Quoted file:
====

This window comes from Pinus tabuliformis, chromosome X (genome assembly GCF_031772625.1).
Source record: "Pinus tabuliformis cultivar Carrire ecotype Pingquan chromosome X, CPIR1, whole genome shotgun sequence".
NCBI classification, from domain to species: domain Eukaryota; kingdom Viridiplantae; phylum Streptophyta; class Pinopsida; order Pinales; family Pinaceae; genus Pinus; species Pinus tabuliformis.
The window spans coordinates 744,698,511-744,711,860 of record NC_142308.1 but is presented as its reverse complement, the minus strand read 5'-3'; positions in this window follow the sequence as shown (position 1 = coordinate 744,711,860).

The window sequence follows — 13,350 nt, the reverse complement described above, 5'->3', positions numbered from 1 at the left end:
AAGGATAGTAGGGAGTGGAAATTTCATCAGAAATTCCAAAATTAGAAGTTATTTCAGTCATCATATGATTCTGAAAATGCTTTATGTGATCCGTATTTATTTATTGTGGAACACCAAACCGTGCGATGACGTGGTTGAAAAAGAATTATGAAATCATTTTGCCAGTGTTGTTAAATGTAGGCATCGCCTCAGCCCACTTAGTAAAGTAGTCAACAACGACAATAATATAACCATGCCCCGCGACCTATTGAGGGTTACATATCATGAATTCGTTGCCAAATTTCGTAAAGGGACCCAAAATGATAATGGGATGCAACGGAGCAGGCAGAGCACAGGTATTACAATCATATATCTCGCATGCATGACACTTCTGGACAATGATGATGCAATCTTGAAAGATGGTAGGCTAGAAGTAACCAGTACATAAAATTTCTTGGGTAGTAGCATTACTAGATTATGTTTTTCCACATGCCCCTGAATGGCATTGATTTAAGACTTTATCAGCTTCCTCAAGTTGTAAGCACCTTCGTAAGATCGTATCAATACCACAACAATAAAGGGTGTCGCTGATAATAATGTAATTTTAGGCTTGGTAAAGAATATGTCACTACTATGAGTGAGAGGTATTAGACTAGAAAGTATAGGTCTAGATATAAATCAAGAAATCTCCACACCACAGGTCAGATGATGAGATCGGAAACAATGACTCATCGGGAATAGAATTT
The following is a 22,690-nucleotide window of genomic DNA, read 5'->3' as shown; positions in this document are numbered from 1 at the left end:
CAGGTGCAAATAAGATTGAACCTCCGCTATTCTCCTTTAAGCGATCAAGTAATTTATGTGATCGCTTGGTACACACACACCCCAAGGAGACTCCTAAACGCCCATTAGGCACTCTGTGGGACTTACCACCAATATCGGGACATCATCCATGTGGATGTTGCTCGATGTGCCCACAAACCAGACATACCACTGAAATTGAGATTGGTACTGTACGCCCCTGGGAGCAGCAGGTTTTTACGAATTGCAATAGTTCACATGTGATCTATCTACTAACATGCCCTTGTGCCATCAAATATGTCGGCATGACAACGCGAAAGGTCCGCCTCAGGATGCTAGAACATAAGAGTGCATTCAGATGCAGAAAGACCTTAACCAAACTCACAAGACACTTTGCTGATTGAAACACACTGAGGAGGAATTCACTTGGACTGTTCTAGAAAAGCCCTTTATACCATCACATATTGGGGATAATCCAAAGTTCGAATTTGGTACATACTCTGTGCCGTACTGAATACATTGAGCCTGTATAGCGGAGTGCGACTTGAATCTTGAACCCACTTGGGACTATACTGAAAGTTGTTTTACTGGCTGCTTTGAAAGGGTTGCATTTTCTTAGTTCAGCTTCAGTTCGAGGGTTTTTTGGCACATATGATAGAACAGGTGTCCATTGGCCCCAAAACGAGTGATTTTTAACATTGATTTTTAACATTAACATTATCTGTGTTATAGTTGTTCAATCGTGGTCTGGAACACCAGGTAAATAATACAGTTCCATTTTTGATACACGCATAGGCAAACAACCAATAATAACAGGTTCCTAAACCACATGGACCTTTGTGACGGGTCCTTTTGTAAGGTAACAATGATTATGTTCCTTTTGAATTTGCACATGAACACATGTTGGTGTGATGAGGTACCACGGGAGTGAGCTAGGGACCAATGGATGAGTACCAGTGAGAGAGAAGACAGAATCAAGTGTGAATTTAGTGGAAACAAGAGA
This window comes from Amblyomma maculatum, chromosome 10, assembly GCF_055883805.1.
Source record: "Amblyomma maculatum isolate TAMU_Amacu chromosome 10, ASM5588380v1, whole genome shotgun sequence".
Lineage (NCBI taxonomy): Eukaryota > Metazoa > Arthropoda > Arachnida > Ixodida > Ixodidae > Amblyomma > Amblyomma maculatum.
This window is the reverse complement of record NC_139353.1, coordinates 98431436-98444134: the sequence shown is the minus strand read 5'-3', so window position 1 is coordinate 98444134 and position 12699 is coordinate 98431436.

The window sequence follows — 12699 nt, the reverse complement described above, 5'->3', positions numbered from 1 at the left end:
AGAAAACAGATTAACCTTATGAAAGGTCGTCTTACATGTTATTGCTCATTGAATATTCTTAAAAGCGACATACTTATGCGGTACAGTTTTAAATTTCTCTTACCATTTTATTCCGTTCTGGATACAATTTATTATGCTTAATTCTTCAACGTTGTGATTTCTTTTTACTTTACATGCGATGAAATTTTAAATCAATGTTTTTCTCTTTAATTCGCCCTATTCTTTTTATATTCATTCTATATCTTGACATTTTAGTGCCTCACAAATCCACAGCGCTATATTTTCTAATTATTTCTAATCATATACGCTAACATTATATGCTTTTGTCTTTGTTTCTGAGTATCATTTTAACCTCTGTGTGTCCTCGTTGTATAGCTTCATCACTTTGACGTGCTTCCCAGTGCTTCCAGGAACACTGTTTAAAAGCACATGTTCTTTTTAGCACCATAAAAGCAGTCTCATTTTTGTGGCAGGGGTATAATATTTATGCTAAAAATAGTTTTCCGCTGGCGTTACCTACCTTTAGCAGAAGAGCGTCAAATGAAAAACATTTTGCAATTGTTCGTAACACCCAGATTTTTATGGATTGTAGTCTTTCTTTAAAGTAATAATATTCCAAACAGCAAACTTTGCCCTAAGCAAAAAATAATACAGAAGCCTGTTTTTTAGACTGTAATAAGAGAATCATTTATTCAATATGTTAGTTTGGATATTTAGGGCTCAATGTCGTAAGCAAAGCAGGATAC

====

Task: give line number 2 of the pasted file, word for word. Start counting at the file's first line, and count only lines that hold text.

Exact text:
Source record: "Pinus tabuliformis cultivar Carrire ecotype Pingquan chromosome X, CPIR1, whole genome shotgun sequence".